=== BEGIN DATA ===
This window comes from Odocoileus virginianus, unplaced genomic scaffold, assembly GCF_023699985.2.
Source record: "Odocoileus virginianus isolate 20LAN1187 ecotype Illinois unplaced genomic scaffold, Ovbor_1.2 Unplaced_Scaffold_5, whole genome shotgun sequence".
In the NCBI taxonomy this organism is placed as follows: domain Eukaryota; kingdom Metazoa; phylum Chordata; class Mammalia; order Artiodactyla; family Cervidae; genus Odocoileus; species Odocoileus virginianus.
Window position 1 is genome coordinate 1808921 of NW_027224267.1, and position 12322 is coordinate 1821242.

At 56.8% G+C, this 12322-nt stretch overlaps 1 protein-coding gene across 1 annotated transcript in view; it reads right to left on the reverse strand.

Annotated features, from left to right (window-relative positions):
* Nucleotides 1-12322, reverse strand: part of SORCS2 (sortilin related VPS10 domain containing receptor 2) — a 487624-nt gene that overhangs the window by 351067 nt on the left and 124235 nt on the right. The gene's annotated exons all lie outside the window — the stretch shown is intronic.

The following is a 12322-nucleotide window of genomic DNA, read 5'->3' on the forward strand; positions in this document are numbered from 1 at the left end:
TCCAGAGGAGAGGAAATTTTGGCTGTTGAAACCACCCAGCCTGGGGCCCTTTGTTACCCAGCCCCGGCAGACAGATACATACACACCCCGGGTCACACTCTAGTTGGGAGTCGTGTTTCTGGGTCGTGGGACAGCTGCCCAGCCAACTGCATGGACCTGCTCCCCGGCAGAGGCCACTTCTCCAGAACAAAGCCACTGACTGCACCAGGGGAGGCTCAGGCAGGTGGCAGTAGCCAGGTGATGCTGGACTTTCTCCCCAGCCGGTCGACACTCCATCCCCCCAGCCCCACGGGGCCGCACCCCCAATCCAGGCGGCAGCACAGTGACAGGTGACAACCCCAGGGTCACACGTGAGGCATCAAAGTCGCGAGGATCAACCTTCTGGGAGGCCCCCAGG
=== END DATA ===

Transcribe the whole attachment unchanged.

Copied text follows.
This window comes from Odocoileus virginianus, unplaced genomic scaffold, assembly GCF_023699985.2.
Source record: "Odocoileus virginianus isolate 20LAN1187 ecotype Illinois unplaced genomic scaffold, Ovbor_1.2 Unplaced_Scaffold_5, whole genome shotgun sequence".
In the NCBI taxonomy this organism is placed as follows: domain Eukaryota; kingdom Metazoa; phylum Chordata; class Mammalia; order Artiodactyla; family Cervidae; genus Odocoileus; species Odocoileus virginianus.
Window position 1 is genome coordinate 1808921 of NW_027224267.1, and position 12322 is coordinate 1821242.

At 56.8% G+C, this 12322-nt stretch overlaps 1 protein-coding gene across 1 annotated transcript in view; it reads right to left on the reverse strand.

Annotated features, from left to right (window-relative positions):
* Nucleotides 1-12322, reverse strand: part of SORCS2 (sortilin related VPS10 domain containing receptor 2) — a 487624-nt gene that overhangs the window by 351067 nt on the left and 124235 nt on the right. The gene's annotated exons all lie outside the window — the stretch shown is intronic.

The following is a 12322-nucleotide window of genomic DNA, read 5'->3' on the forward strand; positions in this document are numbered from 1 at the left end:
TCCAGAGGAGAGGAAATTTTGGCTGTTGAAACCACCCAGCCTGGGGCCCTTTGTTACCCAGCCCCGGCAGACAGATACATACACACCCCGGGTCACACTCTAGTTGGGAGTCGTGTTTCTGGGTCGTGGGACAGCTGCCCAGCCAACTGCATGGACCTGCTCCCCGGCAGAGGCCACTTCTCCAGAACAAAGCCACTGACTGCACCAGGGGAGGCTCAGGCAGGTGGCAGTAGCCAGGTGATGCTGGACTTTCTCCCCAGCCGGTCGACACTCCATCCCCCCAGCCCCACGGGGCCGCACCCCCAATCCAGGCGGCAGCACAGTGACAGGTGACAACCCCAGGGTCACACGTGAGGCATCAAAGTCGCGAGGATCAACCTTCTGGGAGGCCCCCAGG